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Biol Cybern. 1996 Oct;75(4):339-50.

A numerical simulation of muscle spindle ensemble encoding during planar movement of the human arm.

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  • 1University Laboratory of Physiology, University of Oxford, UK.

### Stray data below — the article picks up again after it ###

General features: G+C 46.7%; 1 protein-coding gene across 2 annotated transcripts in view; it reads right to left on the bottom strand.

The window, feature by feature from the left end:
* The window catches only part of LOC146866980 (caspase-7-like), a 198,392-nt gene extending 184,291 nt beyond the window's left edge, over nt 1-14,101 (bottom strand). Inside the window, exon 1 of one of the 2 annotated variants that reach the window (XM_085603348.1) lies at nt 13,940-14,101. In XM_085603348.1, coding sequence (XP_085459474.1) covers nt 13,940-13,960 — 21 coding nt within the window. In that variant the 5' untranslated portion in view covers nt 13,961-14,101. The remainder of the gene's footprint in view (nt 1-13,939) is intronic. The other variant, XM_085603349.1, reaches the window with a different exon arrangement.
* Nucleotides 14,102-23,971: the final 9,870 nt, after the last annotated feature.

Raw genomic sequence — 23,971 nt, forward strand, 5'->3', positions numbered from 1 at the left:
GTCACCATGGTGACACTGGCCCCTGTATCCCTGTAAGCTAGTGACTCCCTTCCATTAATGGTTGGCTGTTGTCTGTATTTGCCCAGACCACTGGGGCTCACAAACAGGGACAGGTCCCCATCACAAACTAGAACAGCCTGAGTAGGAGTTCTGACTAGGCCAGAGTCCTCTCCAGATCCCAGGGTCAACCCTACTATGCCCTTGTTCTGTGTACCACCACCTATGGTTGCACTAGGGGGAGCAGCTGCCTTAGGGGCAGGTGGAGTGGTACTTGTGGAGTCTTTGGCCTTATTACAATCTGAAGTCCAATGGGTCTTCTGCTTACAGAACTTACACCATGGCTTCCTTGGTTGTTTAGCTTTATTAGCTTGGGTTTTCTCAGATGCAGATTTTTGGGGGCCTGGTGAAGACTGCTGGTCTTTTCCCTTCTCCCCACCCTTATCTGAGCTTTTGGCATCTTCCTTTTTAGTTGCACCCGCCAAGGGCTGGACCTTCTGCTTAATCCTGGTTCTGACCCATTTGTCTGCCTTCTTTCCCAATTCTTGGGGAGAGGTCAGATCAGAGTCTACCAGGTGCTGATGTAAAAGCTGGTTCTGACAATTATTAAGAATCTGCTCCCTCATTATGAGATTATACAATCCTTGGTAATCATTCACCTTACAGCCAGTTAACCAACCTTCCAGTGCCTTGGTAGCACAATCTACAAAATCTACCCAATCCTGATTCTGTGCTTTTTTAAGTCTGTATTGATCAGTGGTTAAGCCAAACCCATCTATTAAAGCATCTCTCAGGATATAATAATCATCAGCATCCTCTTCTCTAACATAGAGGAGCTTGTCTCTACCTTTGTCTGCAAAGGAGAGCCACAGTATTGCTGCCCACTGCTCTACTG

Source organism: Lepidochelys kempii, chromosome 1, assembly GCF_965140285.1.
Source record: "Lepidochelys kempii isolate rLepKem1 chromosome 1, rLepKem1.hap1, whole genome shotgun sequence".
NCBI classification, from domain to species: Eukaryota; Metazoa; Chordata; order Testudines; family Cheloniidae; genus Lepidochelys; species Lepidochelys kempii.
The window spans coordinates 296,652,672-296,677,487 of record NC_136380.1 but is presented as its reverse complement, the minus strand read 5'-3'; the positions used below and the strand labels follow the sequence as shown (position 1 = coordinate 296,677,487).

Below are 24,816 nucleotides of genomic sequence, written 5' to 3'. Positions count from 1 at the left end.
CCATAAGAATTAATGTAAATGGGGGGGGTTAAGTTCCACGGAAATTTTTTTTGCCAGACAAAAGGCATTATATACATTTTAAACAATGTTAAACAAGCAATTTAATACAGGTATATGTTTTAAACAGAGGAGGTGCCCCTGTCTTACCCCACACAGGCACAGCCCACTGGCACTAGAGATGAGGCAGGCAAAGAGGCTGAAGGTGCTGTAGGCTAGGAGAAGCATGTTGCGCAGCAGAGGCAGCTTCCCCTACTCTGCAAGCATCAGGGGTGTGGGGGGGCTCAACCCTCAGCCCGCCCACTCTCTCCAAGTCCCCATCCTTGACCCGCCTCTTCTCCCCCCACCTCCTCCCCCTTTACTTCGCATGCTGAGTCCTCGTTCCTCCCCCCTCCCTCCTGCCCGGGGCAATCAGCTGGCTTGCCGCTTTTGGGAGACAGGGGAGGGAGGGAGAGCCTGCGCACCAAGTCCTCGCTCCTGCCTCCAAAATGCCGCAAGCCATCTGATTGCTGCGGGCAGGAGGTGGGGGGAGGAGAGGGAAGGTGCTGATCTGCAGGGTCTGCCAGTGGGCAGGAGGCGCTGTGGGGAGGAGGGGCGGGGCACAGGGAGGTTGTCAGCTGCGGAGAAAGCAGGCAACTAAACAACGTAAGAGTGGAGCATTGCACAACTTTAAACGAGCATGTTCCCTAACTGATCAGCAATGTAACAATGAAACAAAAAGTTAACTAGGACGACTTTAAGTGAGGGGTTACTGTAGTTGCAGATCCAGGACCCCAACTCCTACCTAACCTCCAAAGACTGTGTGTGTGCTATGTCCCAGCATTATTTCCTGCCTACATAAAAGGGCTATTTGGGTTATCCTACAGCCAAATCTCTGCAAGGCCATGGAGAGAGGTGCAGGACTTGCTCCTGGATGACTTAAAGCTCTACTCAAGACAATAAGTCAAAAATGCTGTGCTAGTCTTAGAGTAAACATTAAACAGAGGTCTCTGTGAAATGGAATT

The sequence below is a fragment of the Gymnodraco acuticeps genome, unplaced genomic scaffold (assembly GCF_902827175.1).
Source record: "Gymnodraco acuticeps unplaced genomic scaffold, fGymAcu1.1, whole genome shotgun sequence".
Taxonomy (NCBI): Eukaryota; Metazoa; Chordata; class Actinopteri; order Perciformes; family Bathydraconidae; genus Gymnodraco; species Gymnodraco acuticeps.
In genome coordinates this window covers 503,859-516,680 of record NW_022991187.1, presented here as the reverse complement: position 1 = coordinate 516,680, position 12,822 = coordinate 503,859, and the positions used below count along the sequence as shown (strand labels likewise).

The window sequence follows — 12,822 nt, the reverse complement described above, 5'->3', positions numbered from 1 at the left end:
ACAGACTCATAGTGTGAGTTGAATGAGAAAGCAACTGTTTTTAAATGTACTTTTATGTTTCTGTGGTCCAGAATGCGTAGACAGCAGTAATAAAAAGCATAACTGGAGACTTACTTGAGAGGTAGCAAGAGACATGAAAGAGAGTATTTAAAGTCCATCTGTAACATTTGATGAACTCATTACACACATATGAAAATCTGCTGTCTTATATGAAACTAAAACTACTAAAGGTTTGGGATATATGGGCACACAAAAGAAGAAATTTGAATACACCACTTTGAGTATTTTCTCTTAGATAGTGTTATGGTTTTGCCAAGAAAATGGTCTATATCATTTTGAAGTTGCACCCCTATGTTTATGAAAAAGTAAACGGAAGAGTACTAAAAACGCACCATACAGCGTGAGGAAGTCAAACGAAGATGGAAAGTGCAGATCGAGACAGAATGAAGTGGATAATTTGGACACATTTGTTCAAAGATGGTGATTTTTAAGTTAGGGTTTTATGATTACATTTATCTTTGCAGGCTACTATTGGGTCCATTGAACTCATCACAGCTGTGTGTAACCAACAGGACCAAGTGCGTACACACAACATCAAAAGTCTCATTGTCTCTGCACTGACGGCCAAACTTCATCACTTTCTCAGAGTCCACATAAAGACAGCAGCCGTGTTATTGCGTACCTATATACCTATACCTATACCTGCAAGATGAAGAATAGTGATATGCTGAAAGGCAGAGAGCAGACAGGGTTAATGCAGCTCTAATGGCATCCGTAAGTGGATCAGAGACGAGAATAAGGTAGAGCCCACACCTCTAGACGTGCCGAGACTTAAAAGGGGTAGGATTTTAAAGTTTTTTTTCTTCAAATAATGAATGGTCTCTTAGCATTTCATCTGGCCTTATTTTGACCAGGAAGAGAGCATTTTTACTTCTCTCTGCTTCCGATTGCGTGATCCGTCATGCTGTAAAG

We address the issue of what proprioceptive information, regarding movement of the human arm, may be provided to the central nervous system by proprioceptors located within muscles of this limb. To accomplish this we developed a numerical simulation which could provide estimates of the length regimes experienced by a set of model receptors located within some of the principal muscles of the human arm during planar movement of this limb. These receptors were assumed to have characteristics analogous to those associated with a simple model of muscle spindle signalling of movement. To this end each spindle had proprioceptive 'channels' associated with it. These corresponded to primary and secondary spindle afferent fibers which could provide independent afferent output regarding the parent muscle the spindle monitored. The angles of the shoulder and elbow joints attained by subjects performing a task requiring movement of the right arm in a horizontal plane to a static visual target were recorded. For this angular data the lengths and rates of change of lengths experienced by muscle fascicles, and hence the model spindles, during movement were calculated by means of the numerical simulation. The discharge rates of the simulated spindles during the movement were calculated to derive a measure of the depth of modulation, induced by the movement, for each spindle. These values were then summed for all spindles to provide a first-order approximation of spindle ensemble coding of the movement. Significant correlations (P < 0.0001, Spearman's rank order) were found between the resulting ensemble encodings and, in order of significance, the angular velocity of the shoulder joint (rS = 0.945), the tangential velocity of the hand (rS = 0.942), and the angular velocity of the elbow joint (rS = 0.917). Correlations between the angular positions of the shoulder (rS = -0.623) and elbow (rS = 0.628) were lower. These findings indicate that the ensemble profiles of the simulated muscle spindles, encode information regarding kinematic parameters of movements related to both intrinsic and extrinsic coordinate systems. This suggests that motor structures capable of deriving such an ensemble encoding would be in a position to perform the sensory-motor transformations between intrinsic and extrinsic frames of reference necessary for controlling movements planned in extrinsic coordinates.

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